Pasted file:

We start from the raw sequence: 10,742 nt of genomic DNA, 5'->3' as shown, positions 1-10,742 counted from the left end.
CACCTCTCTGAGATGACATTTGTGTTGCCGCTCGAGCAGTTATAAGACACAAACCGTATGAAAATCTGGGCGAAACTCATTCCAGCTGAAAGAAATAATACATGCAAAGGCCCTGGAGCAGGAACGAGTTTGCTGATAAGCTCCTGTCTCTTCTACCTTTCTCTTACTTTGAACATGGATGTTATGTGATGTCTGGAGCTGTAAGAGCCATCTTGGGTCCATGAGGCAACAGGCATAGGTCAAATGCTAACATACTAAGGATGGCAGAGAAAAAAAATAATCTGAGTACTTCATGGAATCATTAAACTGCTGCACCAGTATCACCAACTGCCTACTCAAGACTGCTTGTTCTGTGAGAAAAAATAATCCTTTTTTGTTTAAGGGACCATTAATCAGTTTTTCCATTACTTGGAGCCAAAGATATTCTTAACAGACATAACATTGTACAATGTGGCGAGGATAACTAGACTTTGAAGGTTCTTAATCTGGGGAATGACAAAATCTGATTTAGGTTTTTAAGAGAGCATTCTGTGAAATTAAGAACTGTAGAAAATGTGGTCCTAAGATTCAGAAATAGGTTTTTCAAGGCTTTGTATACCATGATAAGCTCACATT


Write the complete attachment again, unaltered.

We start from the raw sequence: 10,742 nt of genomic DNA, 5'->3' as shown, positions 1-10,742 counted from the left end.
CACCTCTCTGAGATGACATTTGTGTTGCCGCTCGAGCAGTTATAAGACACAAACCGTATGAAAATCTGGGCGAAACTCATTCCAGCTGAAAGAAATAATACATGCAAAGGCCCTGGAGCAGGAACGAGTTTGCTGATAAGCTCCTGTCTCTTCTACCTTTCTCTTACTTTGAACATGGATGTTATGTGATGTCTGGAGCTGTAAGAGCCATCTTGGGTCCATGAGGCAACAGGCATAGGTCAAATGCTAACATACTAAGGATGGCAGAGAAAAAAAATAATCTGAGTACTTCATGGAATCATTAAACTGCTGCACCAGTATCACCAACTGCCTACTCAAGACTGCTTGTTCTGTGAGAAAAAATAATCCTTTTTTGTTTAAGGGACCATTAATCAGTTTTTCCATTACTTGGAGCCAAAGATATTCTTAACAGACATAACATTGTACAATGTGGCGAGGATAACTAGACTTTGAAGGTTCTTAATCTGGGGAATGACAAAATCTGATTTAGGTTTTTAAGAGAGCATTCTGTGAAATTAAGAACTGTAGAAAATGTGGTCCTAAGATTCAGAAATAGGTTTTTCAAGGCTTTGTATACCATGATAAGCTCACATT